Dem Lynch Mob Might Hang President’s Hopes - 07-16-09
A Varied Menu For You To Consider - 06-25-09
Notre Dame And Obama
Offer A Splendid Lesson - 05-21-09
Upsets Even Liberals - 03-26-09
‘Adults In Wonderland’
Need To Get Real - 01-15-09
This Time It’s Indians
Who Break The Treaty - 12-18-08
Me? A Grumpy Old Man?
One Reader Thinks So - 12-11-08
Top Athletes Should
Know When to Quit? - 7-24-08
Omaha Stars Again
On National TV Stage - 7-02-08
Obama ‘Stumbling’ To Victory? - 5-08-08
"‘Charisma’ Not Always a Good Thing" - 2-27-08
"Nosy Congress Makes
Three Bad Calls" - 10-26-07
"Right Decision Could
Help Both Fair, UNL" - 10-12-07
"Stop Trying To Make God A Republican" - 10-6-07
October 6, 2007
It comes as no surprise that in the unseemly scramble for presidential nominations, America´s religious right is doing its best to, in effect, assure that the Republican nominee has the religious right´s stamp of approval.
Religious right activists would like to be able to say the same of the Democratic nominee, I assume, but that seems a politically unattainable goal and not worth the effort.
Republican candidates are, of course, doing their best to indicate, in effect, that God would approve of their political principles. A recent example:
Addressing a meeting of the National Rifle Association, Republican presidential hopeful Fred Thompson, former senator from Tennessee, declared: "Our basic rights come from God, not from government."
The Associated Press story said that some in the audience of about 500 people stood and cheered.
If our basic rights come from God, why do we bother having a constitution (which incidentally does not mention the word God or refer to any Supreme Being), a constitution which includes the "right to bear arms" Second Amendment which is the cornerstone of NRA´s legal philosophy?
I know of no evidence that God had a hand in drafting either the constitution itself or the Second Amendment. This nation´s founding fathers believed in God, but they didn´t leave it up to him to create our system of self-government, including a constitution which spells out our basic rights.
* * *
Osama bin Laden in a recent videotaped telecast indicated his terms for making peace with him and his fellow terrorists: Americans must admit that the war in Iraq has failed and turn away from capitalism and democracy and convert to Islam.
His words, of course, simply underscore the fact that we have to be prepared for a long, and at times, bloody battle with followers of the prophet Mohammed whose words are used 15 centuries after his death as justification for slaughtering "infidels" who believe in Christianity or some other religion and refuse to convert to Islam.
* * *
In the current issue of the monthly tabloid publication of Nebraskans for Peace, columnist Paul Olson, University of Nebraska-Lincoln professor emeritus, included a startling accusation against the Strategic Command, which is headquartered south of Omaha.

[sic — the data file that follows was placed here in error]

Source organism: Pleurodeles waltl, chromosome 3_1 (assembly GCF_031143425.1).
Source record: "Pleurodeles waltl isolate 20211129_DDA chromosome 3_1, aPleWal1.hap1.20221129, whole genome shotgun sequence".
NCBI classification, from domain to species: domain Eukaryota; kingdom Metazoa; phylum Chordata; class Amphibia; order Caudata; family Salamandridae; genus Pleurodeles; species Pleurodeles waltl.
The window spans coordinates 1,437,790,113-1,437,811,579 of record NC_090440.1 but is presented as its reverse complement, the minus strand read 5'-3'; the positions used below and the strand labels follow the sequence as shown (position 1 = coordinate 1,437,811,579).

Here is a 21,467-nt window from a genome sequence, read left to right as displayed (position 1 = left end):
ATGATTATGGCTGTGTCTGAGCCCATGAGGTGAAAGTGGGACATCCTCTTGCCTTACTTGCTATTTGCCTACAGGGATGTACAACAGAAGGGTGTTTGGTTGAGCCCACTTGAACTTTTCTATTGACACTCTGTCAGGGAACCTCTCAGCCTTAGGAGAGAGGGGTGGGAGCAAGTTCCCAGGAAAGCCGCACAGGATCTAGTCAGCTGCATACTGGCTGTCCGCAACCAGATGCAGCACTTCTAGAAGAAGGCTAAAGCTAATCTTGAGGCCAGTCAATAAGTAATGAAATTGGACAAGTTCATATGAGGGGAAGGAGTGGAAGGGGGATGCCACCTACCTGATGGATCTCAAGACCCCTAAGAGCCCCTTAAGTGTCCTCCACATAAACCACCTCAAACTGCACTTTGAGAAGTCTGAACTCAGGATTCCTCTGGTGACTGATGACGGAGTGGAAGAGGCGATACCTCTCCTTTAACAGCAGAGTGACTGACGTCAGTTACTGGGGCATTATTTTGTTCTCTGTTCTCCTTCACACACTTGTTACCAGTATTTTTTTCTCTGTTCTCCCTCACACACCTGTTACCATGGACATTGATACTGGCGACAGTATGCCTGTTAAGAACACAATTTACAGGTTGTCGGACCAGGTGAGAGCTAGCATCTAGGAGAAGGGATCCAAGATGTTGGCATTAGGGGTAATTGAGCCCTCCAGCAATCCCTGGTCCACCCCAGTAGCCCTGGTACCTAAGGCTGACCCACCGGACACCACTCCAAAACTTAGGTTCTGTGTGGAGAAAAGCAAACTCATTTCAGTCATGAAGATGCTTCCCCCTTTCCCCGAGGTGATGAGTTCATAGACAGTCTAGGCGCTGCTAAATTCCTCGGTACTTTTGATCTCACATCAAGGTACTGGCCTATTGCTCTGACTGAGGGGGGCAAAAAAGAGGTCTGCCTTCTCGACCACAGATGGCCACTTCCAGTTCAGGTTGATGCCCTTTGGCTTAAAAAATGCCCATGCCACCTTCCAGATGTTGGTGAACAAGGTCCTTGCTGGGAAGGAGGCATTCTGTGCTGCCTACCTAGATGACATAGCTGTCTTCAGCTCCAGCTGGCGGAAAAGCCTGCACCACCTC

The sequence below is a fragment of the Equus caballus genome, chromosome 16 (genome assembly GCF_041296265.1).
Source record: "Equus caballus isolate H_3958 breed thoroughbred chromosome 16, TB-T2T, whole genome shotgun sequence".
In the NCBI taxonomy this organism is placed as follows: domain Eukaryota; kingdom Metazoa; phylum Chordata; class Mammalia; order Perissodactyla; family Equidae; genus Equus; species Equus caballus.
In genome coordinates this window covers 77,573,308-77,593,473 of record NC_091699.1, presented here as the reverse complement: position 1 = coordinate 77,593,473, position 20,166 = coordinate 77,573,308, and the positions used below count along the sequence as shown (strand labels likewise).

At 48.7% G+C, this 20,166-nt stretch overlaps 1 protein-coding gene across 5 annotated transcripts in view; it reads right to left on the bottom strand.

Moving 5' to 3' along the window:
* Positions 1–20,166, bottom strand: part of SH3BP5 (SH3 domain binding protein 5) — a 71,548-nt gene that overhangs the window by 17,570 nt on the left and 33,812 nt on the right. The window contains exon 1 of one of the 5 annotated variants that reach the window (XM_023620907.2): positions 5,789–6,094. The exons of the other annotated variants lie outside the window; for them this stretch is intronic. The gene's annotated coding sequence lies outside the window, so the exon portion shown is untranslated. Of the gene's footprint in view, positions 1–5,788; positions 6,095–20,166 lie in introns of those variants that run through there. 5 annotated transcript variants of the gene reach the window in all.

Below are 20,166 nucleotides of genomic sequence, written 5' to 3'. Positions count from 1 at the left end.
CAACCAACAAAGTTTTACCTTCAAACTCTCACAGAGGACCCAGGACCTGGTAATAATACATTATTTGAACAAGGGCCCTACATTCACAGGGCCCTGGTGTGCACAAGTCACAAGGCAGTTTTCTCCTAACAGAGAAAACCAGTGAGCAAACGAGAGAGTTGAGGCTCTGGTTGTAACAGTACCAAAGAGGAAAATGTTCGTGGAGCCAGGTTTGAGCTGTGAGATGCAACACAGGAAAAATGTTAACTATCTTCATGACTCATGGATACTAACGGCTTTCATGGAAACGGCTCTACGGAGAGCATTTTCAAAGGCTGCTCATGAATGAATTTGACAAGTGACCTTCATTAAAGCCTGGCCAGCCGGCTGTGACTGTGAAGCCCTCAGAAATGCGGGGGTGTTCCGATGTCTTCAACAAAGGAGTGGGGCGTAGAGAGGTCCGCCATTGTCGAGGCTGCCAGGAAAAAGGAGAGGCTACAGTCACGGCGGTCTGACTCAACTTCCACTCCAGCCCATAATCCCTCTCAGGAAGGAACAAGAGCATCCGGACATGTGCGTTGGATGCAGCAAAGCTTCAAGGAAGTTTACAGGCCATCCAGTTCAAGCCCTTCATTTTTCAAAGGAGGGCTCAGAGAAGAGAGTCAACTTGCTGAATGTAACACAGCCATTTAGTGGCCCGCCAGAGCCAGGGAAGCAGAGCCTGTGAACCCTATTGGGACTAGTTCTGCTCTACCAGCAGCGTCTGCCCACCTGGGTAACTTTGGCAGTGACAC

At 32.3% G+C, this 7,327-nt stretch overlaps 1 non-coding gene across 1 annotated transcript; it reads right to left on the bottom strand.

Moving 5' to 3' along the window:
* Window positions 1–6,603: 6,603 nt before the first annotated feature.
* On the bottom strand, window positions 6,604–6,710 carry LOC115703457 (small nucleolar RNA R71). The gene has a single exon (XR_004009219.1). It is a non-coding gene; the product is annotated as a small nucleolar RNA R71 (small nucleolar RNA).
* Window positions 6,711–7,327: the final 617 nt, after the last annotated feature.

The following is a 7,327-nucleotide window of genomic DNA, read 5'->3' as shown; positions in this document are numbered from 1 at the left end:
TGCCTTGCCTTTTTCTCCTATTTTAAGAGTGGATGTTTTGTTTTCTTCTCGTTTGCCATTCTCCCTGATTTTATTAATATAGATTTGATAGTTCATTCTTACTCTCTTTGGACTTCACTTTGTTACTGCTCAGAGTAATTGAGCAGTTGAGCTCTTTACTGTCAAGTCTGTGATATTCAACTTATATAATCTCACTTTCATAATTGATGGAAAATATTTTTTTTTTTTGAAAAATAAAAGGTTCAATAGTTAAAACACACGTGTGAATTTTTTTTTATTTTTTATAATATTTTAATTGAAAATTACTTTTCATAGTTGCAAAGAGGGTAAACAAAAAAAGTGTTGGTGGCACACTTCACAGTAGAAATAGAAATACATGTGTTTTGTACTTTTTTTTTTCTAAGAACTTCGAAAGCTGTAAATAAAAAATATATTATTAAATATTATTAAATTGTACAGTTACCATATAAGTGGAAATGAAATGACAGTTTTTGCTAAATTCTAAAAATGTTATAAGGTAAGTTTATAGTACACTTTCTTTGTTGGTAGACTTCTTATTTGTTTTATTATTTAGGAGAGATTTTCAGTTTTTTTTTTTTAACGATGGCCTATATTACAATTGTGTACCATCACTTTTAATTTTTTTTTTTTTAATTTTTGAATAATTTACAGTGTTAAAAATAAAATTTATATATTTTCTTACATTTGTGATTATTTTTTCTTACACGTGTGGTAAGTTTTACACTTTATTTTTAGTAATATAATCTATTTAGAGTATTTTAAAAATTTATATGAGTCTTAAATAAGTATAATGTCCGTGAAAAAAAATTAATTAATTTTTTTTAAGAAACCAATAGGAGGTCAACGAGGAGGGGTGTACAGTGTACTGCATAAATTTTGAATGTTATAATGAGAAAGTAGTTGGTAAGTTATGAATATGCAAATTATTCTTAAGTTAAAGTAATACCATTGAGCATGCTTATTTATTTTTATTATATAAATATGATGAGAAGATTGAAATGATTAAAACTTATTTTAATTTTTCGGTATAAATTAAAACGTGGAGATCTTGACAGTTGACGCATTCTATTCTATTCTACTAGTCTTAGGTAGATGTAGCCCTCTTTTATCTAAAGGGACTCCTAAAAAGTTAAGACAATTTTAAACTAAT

Professor Olson said that Stratcom has "plans for propagating more Hiroshimas and Nagasakis." He had written earlier that competent military people and historians doubted that the atomic bombs dropped on Hiroshima and Nagasaki "produced a Japanese surrender" in World War II.
As to whether the Hiroshima and Nagasaki bombings "produced a Japanese surrender," consider the facts:
A nuclear weapon was dropped on Hiroshima on August 6, 1945. Another was dropped on Nagasaki three days later. On August 15, 1945, Japan announced its surrender, nine days after the first bomb was dropped and six days after the second bomb.
Some estimates of the deaths - - immediate and long-term - - resulting from the two bombings range up to the neighborhood of 400,000, nearly all of them civilians.
In the final episode of the Ken Burns video documentary "The War," telling the story of World War II, the narrator says that estimates of the deaths that would have resulted from an American invasion of Japan - - which would have followed if the Japanese had not surrendered after the two atomic bombs were dropped - - were up to 7 million Japanese, mostly civilians, and up to 500,000 members of the American military.
It´s one thing for people like Professor Olson to question the war-ending effect of the two atomic bombs, despite the unchallengeable fact that surrender came in nine days after the first bomb was dropped.
But it´s quite another thing - - and totally irresponsible - - for activists like Professor Olson to speak of "Stratcom´s plans for propagating more Hiroshimas and Nagasakis" unless he can quote, from responsible named sources, irrefutable evidence that Stratcom is planning nuclear bombings in some way comparable to Hiroshima and Nagasaki.
I think the great majority of Americans believe (1) it is appropriate American military policy to have the capability - - with nuclear or non-nuclear weapons - - to respond to threats to our national security and (2) at this stage in world history we should maintain the capability to use weapons which could produce the same kind of net life-saving results as the Hiroshima and Nagasaki bombings, particularly in the self-defense saving of American lives.
That will - - and should - - continue to be Stratcom´s mission while at the same time we work - - without, unfortunately, any presently foreseeable prospects for success - - toward a day when there would be assured worldwide elimination of weapons of mass destruction.
* * *